Otitis media (OM) is an infection of the middle ear behind the tympanic membrane and is one of the most common illnesses in children, accounting for approximately 20% of primary care visits. OM may be viral or bacterial and, depending on cause, is generally treated with antibiotics.
In young children, the eustachian tube that connects the middle ear to the back of the throat is shorter and more horizontal than in older children and adults, making it easier for fluid to get trapped and become infected. Congestion from allergies, a cold, or sinus infection are common reasons for fluid to become trapped. Other causes include exposure to cigarette smoke and drinking while lying down. Untreated infections can lead to complications such as ruptured eardrum, cholesteatoma and delays in speech.
Patient will be free from pain and infection; patient will have optimal hearing; patient will be afebrile
Observe ears and throat for signs of drainage or discharge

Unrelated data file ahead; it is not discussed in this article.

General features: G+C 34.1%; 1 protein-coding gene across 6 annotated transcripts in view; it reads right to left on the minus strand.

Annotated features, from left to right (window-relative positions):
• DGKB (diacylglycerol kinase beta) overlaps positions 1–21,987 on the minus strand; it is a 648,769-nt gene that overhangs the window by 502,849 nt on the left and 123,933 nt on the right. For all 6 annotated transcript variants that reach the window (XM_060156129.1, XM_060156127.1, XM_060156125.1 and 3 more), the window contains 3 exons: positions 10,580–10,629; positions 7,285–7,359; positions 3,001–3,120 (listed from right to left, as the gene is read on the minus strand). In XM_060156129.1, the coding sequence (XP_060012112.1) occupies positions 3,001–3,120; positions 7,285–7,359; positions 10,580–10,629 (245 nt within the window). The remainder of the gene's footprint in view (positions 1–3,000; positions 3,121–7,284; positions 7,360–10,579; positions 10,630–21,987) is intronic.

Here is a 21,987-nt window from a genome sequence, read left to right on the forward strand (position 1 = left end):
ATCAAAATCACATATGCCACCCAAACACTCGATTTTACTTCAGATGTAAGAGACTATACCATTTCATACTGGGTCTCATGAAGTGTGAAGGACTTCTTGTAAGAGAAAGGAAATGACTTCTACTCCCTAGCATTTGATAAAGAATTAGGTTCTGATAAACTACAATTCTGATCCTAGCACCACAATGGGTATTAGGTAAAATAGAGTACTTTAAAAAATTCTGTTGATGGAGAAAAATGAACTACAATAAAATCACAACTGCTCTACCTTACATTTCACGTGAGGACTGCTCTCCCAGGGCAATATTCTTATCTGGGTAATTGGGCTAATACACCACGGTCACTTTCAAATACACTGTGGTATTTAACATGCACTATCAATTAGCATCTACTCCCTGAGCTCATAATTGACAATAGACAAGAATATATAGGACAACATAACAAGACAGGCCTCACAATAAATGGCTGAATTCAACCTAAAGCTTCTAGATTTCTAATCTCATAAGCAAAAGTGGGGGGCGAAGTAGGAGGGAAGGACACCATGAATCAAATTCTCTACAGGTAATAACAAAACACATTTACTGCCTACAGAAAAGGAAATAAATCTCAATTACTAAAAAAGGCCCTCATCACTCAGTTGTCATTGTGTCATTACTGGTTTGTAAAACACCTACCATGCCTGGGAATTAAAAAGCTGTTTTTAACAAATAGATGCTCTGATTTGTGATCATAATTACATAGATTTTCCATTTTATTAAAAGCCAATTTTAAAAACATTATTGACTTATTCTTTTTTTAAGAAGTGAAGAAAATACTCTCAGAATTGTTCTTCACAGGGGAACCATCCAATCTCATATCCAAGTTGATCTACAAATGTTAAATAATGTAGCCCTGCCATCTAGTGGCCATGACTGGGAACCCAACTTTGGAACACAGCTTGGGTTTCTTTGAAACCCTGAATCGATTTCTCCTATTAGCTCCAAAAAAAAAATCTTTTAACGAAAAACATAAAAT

Congestion, post-nasal drip and drainage of the ears may be present.
Co-infections such as strep throat, a cold or the flu may also be present
Assess pain with appropriate pain scale
Wong Baker FACES and FLACC scales may be used to assess pain in young children and infants. Pulling at the ears and tilting the head are also signs of ear pain.
Assess for hearing loss or changes in speech
Sounds may be distorted or muffled in the affected ear.
Toddlers learning to talk may have changes in speech due to impaired ability to hear
Position patient for comfort; sitting up or lying on side of unaffected ear
Lying flat or on the side of the affected ear can cause more swelling and fluid accumulation in the eustachian tube, resulting in increased pain. Encourage the parent to hold infants and young children upright to reduce discomfort
Manage pain with medications and non-pharmacologic interventions
Analgesics such as acetaminophen may be given. Other methods include applying warm (not hot) moist compresses to the ears
Administer medications as required
Antibiotics are usually given for bacterial infections. A full 10-day course is generally required
Recommend follow-up after treatment
Some infections may be resistant to certain antibiotics. Encourage follow-up after treatment to determine if infection has cleared, even if symptoms seem to subside or resolve.
Provide education for parent / caregiver
Teach parents how to prevent future infections and prevent complications
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